“It was the loudest thing I’d ever heard in my entire life”: Jet’s Nic Cester on the time he auditioned to be the new singer in AC/DC

AC/DC in 2023, Nic Cester
(Image credit: Kevin Mazur/Getty Images/Roberto Finizio/NurPhoto)

Sometimes in life it is important to do things that scare the bejesus out of you. This was the approach taken by Jet frontman Nic Cester when he was asked to audition to become the singer in AC/DC in 2016. The Aussie legends, whose Bon Scott-led output was a huge influence on Jet’s sound, were deep into the tour to support their 2014 record Rock Or Bust when singer Brian Johnson was ordered to stop touring immediately as a result of hearing loss. It meant Angus Young & co. needed to find an emergency replacement for the remaining 22 shows. That spot ended up going to Axl Rose, but Cester was in the running and he recounted the audition process in an interview with Australian radio station Triple M earlier this week.

“I was staying with my in-laws and I got up in the morning and read the paper and it said that Brian Johnson was not in the band anymore,” Cester recalled. “I remember saying to my father-in-law, ‘You would not want to step into those shoes’. Literally 20 minutes later, the phone rang saying, ‘Would you be interested in going to Atlanta, Georgia to audition and potentially fill in for this next round of dates that we’ve got?”.

Cester said it was with a ‘Oh my god’ that he decided to take the trip. “I was like, ‘I think I’ll say yes just for the life experience, I wasn’t really expecting to get the gig to be honest but I thought, ‘How could I turn this opportunity down?’,” he remembered, noting that the offer came after he’d performed Back In Black with Muse on a handful of occasions in 2010. “I called Matt Bellamy and said, ‘Hey, thanks for that!’,” Cester laughed.

Moving onto the audition itself, Cester recalled being pushed to his limits.  “It was pretty weird because they’d stopped where the tour had stopped and it happened to be in Atlanta, Georgia,” he said. “They were in the Black Crowes’ rehearsal studio and it was a tiny place but they were set up there with the enormous backline and I remember watching AC/DC and thinking, ‘There’s no way all of those amps are on’. Let me tell you, they were all fucking on! It was the loudest thing I’d ever heard in my entire life.”

Angus Young was running the show, he said. “Angus put me through my paces. Everything was a test to see how I’d handle it – the volume and him going, ‘OK, let’s do this song’, and I didn’t know [some of them] off the top of my head so he’d just go, ‘Go over there and learn it’ and the whole band would be waiting there for ten minutes and I’m just going, ‘Oh fuck’. It was pretty intense, but I realise now Angus was a super professional guy and he wanted to push me to my absolute limit to see how I would react.”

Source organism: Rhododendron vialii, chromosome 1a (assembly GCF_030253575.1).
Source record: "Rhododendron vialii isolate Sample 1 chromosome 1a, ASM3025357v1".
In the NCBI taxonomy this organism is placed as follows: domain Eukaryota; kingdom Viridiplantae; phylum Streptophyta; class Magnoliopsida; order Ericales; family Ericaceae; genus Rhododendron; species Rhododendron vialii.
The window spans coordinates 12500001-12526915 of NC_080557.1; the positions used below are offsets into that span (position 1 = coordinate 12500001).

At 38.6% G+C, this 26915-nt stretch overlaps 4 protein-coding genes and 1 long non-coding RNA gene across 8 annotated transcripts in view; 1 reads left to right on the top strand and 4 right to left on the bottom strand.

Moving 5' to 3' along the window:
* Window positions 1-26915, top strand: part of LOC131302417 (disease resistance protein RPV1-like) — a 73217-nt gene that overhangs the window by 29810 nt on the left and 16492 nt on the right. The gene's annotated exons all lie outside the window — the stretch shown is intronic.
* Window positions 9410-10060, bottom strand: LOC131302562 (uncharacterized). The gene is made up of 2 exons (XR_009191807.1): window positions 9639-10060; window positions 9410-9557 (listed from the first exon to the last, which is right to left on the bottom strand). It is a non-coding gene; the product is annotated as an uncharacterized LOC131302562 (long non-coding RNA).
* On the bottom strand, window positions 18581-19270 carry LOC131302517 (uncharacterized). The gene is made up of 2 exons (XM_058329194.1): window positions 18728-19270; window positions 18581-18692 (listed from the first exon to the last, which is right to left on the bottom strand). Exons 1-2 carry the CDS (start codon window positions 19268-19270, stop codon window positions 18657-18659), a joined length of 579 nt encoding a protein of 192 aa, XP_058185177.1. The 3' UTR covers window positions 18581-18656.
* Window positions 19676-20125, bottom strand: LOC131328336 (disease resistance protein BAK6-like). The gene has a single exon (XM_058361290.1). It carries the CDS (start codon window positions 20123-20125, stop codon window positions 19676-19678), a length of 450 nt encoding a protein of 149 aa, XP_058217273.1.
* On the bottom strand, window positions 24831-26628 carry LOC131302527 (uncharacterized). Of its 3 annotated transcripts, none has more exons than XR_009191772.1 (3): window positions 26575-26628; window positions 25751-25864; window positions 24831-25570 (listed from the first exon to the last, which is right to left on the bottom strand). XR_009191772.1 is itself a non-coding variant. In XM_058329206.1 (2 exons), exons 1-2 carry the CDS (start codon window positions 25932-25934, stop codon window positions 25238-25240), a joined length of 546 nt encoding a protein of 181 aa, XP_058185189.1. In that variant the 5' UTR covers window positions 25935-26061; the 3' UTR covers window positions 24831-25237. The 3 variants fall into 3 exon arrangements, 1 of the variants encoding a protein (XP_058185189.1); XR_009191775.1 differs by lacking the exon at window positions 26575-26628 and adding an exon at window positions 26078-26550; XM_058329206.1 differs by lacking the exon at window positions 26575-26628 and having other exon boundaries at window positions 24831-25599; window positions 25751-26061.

Cester said he “smashed out a couple of Bons” but it took him longer to get to grips with Johnson’s singing style. “I remember trying to practice and I was like, ‘How is he doing this?’. It’s a very unusual way of singing and someone told me, ‘You’re making the mistake of thinking he’s pushing out an enormous amount of volume, which is how I sing. But he’s not, he’s whispering directly into a microphone with this enormous volume behind him so it sounds like the loudest thing in the world but it’s not at all, he’s barely pushing out.”

Despite his efforts, the job went to Axl Rose but, as you can see from Cester covering Back In Black with Muse below, the Jet man would’ve given it a good crack:

Niall Doherty

Niall Doherty is a writer and editor whose work can be found in Classic Rock, The Guardian, Music Week, FourFourTwo, on Apple Music and more. Formerly the Deputy Editor of Q magazine, he co-runs the music Substack letter The New Cue with fellow former Q colleagues Ted Kessler and Chris Catchpole. He is also Reviews Editor at Record Collector. Over the years, he's interviewed some of the world's biggest stars, including Elton John, Coldplay, Arctic Monkeys, Muse, Pearl Jam, Radiohead, Depeche Mode, Robert Plant and more. Radiohead was only for eight minutes but he still counts it.